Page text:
PoS Breaches: A Waning Threat?

Since the high-profile Target breach in 2013, point-of-sale (PoS) malware has become prevalent in the targeting of numerous retail organizations. But going forward, policy and process changes may finally mitigate this threat in 2015.

In cases where credit card data is stolen through website breaches, the exposed data usually consists of the card numbers, expiration dates, cardholder names, and card security codes. However, with this data alone, it is not always possible to accurately recreate what can be found on a card’s magnetic strip. In the criminal marketplace, card track data is therefore generally more highly valued because it can be used in multiple ways, including manufacturing counterfeit credit cards.

Hence the rise of PoS attacks.

By infecting terminals with malware specifically designed to steal credit card information as the cards are swiped by customers, attackers have been able to collect data for hundreds of thousands of credit cards, from an ongoing list of victims: Target was the beginning, but since then, breaches at Home Depot, Sally  Beauty and even parking operators have nabbed headlines for PoS breaches.

The tide may be about to turn however, according to CrowdStrike’s annual Global Threat Intel Report, thanks to industry groundswell support for chip and PIN cards that use a combination of the traditional PIN number and an embedded microchip that encrypts vital information.

“PoS malware experienced a great deal of success during 2014; however, upcoming changes may force changes in payment-processing systems in the US,” the firm said in the report. “For example, several major credit card companies are expected to institute new policies in October 2015 that will shift liability for fraudulent transactions to whomever is using the weakest payment-processing systems.”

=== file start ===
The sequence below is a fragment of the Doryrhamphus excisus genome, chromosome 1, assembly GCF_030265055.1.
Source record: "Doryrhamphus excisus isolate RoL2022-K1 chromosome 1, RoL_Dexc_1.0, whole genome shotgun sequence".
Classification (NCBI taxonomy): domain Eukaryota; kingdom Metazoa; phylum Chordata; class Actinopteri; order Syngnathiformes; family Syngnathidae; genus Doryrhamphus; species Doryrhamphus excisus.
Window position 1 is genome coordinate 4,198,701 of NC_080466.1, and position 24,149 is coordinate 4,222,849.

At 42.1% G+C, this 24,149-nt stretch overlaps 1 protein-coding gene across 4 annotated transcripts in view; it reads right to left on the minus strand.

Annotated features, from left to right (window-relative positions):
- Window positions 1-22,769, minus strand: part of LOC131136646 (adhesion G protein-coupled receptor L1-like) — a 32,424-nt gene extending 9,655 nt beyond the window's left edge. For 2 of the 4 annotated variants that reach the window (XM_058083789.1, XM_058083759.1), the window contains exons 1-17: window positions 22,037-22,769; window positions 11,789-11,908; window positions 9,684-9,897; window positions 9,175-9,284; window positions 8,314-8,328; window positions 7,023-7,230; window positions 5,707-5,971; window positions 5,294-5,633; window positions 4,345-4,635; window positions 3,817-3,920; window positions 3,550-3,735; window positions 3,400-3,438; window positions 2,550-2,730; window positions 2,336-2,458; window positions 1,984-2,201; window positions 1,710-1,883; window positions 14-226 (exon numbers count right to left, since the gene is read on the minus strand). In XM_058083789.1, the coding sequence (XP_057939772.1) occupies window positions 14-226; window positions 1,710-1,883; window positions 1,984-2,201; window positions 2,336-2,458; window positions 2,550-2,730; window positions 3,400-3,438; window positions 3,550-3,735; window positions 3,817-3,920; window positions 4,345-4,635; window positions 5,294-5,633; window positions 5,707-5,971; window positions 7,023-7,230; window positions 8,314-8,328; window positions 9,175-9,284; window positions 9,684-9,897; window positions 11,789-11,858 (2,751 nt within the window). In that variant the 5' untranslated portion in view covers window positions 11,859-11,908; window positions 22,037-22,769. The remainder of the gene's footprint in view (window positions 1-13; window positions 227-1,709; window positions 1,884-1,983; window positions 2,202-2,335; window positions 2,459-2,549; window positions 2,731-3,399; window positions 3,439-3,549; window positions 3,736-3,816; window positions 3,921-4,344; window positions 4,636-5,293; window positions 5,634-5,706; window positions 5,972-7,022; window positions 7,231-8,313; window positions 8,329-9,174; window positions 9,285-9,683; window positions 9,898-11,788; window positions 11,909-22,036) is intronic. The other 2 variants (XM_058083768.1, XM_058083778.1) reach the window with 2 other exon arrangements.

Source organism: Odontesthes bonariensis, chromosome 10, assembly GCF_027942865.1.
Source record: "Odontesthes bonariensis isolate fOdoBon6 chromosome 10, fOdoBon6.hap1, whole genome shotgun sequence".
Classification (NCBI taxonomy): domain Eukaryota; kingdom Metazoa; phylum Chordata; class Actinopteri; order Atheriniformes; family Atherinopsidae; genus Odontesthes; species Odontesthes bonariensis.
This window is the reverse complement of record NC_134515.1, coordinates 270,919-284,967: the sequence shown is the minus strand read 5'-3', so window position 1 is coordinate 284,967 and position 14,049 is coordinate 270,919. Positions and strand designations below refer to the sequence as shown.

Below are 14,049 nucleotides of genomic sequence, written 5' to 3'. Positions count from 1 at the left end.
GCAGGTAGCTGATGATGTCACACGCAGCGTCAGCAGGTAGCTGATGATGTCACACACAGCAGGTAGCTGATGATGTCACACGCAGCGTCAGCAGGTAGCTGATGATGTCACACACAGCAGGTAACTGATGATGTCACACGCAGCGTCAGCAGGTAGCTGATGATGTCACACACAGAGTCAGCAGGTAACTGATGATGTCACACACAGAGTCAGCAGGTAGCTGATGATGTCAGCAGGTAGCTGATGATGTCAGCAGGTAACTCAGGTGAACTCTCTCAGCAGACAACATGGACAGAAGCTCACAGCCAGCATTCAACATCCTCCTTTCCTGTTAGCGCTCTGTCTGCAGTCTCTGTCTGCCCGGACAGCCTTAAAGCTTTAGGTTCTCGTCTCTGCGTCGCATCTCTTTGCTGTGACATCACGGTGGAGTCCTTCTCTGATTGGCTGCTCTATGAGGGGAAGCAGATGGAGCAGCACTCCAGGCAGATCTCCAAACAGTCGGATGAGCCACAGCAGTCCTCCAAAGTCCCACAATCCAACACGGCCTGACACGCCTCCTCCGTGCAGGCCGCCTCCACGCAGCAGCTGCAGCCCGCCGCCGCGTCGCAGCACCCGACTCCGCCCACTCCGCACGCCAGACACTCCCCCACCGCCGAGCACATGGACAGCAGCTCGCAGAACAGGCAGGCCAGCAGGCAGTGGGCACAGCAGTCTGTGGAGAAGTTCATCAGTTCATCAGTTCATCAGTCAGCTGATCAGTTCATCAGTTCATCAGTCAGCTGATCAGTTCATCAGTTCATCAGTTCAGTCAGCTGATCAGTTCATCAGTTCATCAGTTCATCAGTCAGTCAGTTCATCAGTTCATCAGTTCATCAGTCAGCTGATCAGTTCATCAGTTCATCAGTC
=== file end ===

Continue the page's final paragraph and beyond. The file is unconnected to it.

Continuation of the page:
Additionally, several alternative solutions, such as Apple Pay and Google Wallet, have started becoming adopted, allowing for payment via token systems.

“In these systems, rather than a card number being transmitted, a one-time token is passed from a consumer’s device to the retailer,” said researchers. “The advantage to this system is that in the event of the token being obtained by an unauthorized party, it cannot be reused for later transactions.”

Adoption of these newer payment processes should provide consumers with more secure payment methods and make it more difficult for criminals seeking to make money off these systems.

CrowdStrike added that there will be some lag time in 2015 as retailers and banks move to put these improvements in place, during which cybercriminals will still be able to exploit the current, antiquated payment processing systems in the US. At the same time, PoS malware is evolving.

“Malware such as BlackPoS [responsible for the Target breach] requires a bit of strategic planning on the part of the adversary; much of the system lacks the point-and-click intuitive nature of commodity botnets,” it said. “For less-organized or less-skilled adversary groups, an off-the-shelf kit such as Dexter PoS may allow for exploitation and offensive capabilities that may not otherwise be possible.”

By late 2014, the source code for Dexter was publicly available on several criminal forums. The malware scans memory for both Track 1 and Track 2 credit card data.

“Dexter offers an adversary a clean, simple control panel, which allows for infected host management and viewing of obtained data,” CrowdStrike said.

In 2014, other kits similar to Dexter, including vSkimmer and JackPoS, were generally found to be effective in identifying and exfiltrating any found data, the firm added.

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